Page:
Finally, to ensure that we have some healthy carbs after all I'll make my creation of quinoa risotto. Or should it be "quinotto"? What is quinoa? It's like a grain, though it's a relative of leafy greens like Swiss chard or spinach. Aside from being super healthy, high in protein and fiber, I prefer its texture and taste to rice.

For that I'll saute some green, young garlic, a shallot, and some mushroom, and then cook the quinoa together with the veggies with sherry and broth. A peek in the pot while I'm cooking and stirring:

When the quinoa is done (about 1/2 hour) I add the Parmesan. The photo shows the quinoa pretty done, you can see that the little quinoa grains are fully translucent, and don't have a white center anymore

So, how does it all look put together? You'll have to try for yourself. It was delicious, but the omelette making for 4 people got quite hectic and I didn't take a picture of the completed meal. Note to self: Only make 2 egg omelettes the next time, 3 eggs are pretty hard to handle in the pan.

Quinoa with Mushrooms
1 shallot
1 green garlic (similar to a scallion, just in garlic) Replace with garlic if not in season
1/2 tablespoon butter and olive oil each
1/2 lb mushrooms, the more adventurous the better the outcome
1 cup quinoa
1/2 cup sherry
1 - 1 1/2 cups broth, preferably mushroom or veggie
Cream - if desired
Salt and Pepper to taste

Saute the minced shallot and garlic in the butter / olive mixture for a few minutes, add mushrooms and sautee a little longer, then add quinoa. Add sherry and about 1 cup of the water or broth, simmer on low, stir every once in a while and check liquid levels. Add more liquid as needed (when using water add a bit of salt). When the quinoa is done, it'll be translucent and fluffy. Add Parmesan, cream, salt and pepper to taste. Add minced scallions just before serving to give it a fresh taste.

Saturday, March 6, 2010

Not Your Mother's Meatballs

There is a lot of very edible meat on every cow that isn't a steak or a roast. Morris's website says a typical split half consists of 15 lbs pounds steaks, 17 lbs roasts, 7 lbs stew meat, 11 lbs chuck and round steaks and 35 lbs pounds ground beef. That's a lot of ground beef. Being 2/3rds through my first quarter cow I've gotten pretty inventive.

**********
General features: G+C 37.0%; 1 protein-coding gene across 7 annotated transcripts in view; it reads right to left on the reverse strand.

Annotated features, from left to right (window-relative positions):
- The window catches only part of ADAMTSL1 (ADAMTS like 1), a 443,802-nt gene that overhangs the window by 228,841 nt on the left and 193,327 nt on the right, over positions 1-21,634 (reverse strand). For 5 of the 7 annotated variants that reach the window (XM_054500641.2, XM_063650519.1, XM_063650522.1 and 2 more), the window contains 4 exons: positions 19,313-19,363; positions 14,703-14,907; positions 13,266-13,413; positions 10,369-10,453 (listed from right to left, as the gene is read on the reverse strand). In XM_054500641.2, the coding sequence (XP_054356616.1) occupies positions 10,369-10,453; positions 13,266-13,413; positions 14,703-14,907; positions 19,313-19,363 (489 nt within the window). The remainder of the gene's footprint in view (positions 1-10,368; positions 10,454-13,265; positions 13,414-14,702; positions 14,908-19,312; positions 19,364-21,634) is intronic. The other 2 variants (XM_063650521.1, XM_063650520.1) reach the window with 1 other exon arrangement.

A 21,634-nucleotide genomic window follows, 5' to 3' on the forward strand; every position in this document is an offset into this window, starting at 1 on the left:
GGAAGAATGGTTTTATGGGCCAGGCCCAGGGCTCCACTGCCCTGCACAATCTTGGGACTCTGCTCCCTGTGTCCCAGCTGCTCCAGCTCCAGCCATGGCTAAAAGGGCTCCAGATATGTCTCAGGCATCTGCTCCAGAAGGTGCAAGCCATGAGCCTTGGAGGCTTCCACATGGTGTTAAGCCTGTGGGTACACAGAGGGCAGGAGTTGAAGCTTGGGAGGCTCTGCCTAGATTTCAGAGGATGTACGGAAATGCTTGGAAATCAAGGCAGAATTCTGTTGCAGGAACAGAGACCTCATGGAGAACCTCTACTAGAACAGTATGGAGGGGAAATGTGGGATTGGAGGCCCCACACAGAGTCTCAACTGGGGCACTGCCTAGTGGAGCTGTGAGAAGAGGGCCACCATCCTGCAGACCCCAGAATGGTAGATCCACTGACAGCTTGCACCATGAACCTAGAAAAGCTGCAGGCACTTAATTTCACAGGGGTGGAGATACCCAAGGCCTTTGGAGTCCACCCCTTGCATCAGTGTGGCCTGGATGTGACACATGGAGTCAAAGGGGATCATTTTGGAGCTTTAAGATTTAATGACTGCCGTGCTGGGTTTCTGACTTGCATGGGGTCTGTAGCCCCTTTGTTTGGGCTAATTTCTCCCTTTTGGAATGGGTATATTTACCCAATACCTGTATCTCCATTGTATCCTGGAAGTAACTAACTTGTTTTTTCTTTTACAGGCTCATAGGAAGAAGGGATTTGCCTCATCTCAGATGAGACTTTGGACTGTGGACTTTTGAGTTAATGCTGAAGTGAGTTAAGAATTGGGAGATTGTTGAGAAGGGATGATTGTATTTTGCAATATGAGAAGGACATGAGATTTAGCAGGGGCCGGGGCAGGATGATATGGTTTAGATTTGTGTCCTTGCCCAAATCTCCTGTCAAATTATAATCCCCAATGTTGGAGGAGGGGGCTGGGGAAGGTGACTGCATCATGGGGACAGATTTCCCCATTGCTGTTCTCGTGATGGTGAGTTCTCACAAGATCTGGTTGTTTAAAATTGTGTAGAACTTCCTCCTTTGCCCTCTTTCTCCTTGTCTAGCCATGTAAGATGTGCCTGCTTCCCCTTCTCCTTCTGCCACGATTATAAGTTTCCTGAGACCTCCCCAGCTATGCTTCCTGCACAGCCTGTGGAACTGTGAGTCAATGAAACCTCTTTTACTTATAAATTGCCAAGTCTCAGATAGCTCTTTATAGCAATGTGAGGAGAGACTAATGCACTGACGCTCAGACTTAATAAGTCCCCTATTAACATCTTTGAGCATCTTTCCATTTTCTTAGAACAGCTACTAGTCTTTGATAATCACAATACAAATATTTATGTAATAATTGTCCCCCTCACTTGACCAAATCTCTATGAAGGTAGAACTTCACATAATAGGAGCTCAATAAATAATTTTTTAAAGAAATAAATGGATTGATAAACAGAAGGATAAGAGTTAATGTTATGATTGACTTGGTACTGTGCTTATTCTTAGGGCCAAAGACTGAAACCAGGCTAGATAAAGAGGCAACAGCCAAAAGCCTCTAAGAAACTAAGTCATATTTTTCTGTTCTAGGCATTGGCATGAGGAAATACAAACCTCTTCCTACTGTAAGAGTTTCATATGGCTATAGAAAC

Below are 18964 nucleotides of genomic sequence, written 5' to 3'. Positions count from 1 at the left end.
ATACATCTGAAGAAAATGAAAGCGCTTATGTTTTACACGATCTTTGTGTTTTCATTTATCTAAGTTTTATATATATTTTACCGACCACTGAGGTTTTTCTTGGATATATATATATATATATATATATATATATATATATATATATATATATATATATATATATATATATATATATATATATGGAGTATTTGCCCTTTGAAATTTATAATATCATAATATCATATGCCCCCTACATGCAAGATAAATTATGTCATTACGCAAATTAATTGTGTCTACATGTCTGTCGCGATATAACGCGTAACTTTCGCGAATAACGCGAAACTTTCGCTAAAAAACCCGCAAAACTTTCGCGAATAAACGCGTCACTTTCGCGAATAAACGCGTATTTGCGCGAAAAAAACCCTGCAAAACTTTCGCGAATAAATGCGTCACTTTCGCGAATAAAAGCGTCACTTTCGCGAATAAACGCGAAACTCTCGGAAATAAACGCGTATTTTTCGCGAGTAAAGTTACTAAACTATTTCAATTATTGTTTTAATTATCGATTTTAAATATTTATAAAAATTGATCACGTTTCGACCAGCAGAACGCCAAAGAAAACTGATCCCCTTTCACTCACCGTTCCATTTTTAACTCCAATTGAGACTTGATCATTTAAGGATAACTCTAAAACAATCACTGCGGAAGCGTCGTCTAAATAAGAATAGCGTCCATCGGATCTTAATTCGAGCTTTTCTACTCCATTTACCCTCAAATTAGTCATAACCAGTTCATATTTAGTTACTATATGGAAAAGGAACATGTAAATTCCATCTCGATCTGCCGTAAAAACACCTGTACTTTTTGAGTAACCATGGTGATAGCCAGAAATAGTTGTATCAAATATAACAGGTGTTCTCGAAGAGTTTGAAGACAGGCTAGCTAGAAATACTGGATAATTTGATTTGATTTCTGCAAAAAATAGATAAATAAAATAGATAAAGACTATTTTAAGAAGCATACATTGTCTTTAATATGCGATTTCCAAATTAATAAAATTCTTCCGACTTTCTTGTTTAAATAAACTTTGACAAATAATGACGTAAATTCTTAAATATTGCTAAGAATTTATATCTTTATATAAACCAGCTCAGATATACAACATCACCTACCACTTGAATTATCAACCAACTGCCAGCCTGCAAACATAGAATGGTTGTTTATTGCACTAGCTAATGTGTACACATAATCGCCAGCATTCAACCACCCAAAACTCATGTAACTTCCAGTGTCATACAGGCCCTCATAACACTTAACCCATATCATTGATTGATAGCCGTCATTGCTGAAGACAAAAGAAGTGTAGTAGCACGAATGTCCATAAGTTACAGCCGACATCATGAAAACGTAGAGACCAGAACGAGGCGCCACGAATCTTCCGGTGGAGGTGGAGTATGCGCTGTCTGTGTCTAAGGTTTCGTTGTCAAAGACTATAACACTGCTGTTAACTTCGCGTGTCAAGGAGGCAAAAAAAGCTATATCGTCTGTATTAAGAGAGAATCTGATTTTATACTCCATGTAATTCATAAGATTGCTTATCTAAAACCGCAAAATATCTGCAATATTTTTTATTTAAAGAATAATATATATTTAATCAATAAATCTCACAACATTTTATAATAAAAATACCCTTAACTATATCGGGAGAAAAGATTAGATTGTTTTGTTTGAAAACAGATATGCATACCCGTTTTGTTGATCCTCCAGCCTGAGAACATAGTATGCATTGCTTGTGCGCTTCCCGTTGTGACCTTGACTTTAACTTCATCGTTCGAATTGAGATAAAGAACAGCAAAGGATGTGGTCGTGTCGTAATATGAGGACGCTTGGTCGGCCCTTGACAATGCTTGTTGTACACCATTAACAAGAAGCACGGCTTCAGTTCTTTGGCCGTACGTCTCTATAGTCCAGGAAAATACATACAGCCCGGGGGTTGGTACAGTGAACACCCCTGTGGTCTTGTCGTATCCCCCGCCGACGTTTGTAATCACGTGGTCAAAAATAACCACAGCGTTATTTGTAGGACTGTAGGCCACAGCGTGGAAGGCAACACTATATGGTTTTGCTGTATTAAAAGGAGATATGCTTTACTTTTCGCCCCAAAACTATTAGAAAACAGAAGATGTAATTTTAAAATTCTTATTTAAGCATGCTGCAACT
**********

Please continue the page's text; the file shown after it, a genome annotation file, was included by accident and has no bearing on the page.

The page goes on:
Today it's barbecued Asian meatballs. Or sliders in Romaine leaves. Call them what you want. Just look at them - pretty little jewels, and so yummy!

I start off with mixing the meat with onions, ginger, chile, garlic, some chopped peanuts, a few drops of fish sauce or Worcestershire sauce, an egg and some rolled oats. Mix it all together, carefully, not too much or they become tough.


While the meatballs go on the BBQ I mix up a little dipping sauce with more ginger, chile, a scallion and soy sauce. Serving is easy: Make little salad cups our of romaine or - preferably - buttercup lettuce leaves, or any other salad leaves, place the meatballs in the cups, drizzle a little of the dressing on it, and dig in. Makes a great appetizer, or as in my case today, a great lunch after having packed up the kitchen to get ready for the remodel. 


Chile Ginger Meatballs
1 lb ground beef
1/4 finely chopped onion
1 teaspoon chopped ginger
some chopped chile - how much depends on the chile, and how spicy you like it
2 cloves of garlic, chopped
1 handful of peanuts, chopped
2 tablespoons of rolled oats
1 egg
a few drops of Asian fish sauce or Worcestershire sauce
Mix carefully, form 1" diameter meatballs, barbecue or pan fry. 

Gingered Dipping Sauce
1 teaspoon chopped ginger
1 scallion, chopped
some chopped chile
3 tablespoons of soy sauce
Mix together. 

Serve meatballs in lettuce cups, with some dipping sauce drizzled over. Hoisin Sauce also works well. 

Thursday, March 4, 2010

Lamb Shoulder Steak with Farmers Market Loot

Ok, no beef tonight after all, I had some lamb shoulder steaks that were waiting to be eaten. And I had been at the Farmers Market in Santa Cruz and came home with some beautiful loot that want to be eaten!

Let's start with what I brought home - watermelon radish. It's exactly what I love about Farmers Markets, you get things you've never seen before, challenging your senses, your cooking, and tasting very good. So what is watermelon radish? They are a relatively unknown radish, about double the size of your standard grocery store radish, and surprisingly sweet and tender. And they look spectacular!

Beautiful, huh? And now you understand why they're called watermelon radish? Ok, they'll be part of the salad, perhaps sliced on top? Oh dang, my mandoline is already packed up for the kitchen remodel. Hm. Braised radish? We'll see!